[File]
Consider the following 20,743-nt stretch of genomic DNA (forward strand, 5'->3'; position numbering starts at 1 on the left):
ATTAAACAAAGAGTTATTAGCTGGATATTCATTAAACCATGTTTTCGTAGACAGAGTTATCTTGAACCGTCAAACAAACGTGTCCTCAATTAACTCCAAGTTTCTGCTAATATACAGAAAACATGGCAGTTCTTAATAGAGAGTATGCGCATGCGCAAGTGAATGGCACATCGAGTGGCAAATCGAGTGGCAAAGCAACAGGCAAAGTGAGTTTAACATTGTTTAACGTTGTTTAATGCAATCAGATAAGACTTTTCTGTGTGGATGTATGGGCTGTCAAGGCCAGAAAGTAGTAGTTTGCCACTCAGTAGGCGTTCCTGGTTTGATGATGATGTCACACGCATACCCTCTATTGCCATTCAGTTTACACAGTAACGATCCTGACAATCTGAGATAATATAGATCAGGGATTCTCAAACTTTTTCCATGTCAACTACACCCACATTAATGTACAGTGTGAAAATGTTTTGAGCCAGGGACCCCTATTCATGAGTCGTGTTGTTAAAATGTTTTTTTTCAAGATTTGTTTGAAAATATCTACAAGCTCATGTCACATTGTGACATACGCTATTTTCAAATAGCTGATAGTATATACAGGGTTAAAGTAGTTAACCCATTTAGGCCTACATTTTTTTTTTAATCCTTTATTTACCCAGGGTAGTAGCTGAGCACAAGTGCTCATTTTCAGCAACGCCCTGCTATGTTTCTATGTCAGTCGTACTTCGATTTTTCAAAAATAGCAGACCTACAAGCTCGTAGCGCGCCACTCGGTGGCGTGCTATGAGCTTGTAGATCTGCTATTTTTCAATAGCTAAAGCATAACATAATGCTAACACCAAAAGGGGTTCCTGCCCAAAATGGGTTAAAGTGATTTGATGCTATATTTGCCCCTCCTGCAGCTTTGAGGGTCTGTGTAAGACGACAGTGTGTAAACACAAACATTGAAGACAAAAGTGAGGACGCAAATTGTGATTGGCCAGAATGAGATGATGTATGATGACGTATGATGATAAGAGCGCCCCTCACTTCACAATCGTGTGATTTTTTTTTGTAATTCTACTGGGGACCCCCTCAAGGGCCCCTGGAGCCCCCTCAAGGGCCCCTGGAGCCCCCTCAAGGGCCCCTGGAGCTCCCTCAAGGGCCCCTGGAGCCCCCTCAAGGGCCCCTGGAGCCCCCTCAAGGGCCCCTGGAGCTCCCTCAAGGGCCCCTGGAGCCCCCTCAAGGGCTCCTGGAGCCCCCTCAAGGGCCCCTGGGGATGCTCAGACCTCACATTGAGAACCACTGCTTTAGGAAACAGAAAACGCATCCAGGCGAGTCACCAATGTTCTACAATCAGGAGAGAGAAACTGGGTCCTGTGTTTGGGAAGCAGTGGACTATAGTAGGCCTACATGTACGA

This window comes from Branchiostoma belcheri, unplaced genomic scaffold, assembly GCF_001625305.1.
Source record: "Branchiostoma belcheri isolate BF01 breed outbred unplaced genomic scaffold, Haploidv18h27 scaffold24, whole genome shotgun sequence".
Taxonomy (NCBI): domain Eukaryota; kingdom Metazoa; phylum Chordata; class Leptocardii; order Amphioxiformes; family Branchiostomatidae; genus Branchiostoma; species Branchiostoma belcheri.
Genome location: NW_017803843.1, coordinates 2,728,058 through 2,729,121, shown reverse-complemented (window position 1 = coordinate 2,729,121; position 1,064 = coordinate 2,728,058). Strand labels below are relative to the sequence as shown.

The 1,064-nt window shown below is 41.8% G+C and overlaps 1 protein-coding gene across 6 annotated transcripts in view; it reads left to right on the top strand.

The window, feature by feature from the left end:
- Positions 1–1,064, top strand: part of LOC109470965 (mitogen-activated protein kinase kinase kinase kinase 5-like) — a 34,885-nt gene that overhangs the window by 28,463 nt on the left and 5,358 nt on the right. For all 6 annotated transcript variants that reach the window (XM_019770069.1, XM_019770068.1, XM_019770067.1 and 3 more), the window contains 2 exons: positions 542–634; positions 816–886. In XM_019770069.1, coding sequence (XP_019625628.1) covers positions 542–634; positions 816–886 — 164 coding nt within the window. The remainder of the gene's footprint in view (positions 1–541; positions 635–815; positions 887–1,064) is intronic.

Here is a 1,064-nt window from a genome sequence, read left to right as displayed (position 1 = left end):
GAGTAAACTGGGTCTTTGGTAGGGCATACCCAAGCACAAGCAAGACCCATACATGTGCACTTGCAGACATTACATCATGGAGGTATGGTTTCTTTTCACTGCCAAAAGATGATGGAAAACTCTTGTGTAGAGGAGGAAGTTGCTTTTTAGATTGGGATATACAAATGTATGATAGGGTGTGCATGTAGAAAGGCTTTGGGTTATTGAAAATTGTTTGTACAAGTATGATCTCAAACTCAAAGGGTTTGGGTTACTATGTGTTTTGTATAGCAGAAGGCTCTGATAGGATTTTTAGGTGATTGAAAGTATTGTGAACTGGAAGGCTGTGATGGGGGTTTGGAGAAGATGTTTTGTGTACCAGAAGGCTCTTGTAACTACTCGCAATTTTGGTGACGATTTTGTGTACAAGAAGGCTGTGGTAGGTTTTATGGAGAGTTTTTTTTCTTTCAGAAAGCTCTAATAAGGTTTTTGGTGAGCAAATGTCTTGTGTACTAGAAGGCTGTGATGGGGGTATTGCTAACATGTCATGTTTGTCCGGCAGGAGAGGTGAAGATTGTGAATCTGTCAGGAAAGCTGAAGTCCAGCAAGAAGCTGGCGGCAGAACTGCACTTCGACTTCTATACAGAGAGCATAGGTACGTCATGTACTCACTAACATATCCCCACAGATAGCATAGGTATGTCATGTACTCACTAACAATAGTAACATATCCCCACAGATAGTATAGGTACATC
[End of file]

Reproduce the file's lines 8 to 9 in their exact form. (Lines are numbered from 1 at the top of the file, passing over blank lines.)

The window, feature by feature from the left end:
- Positions 1–1,064, top strand: part of LOC109470965 (mitogen-activated protein kinase kinase kinase kinase 5-like) — a 34,885-nt gene that overhangs the window by 28,463 nt on the left and 5,358 nt on the right. For all 6 annotated transcript variants that reach the window (XM_019770069.1, XM_019770068.1, XM_019770067.1 and 3 more), the window contains 2 exons: positions 542–634; positions 816–886. In XM_019770069.1, coding sequence (XP_019625628.1) covers positions 542–634; positions 816–886 — 164 coding nt within the window. The remainder of the gene's footprint in view (positions 1–541; positions 635–815; positions 887–1,064) is intronic.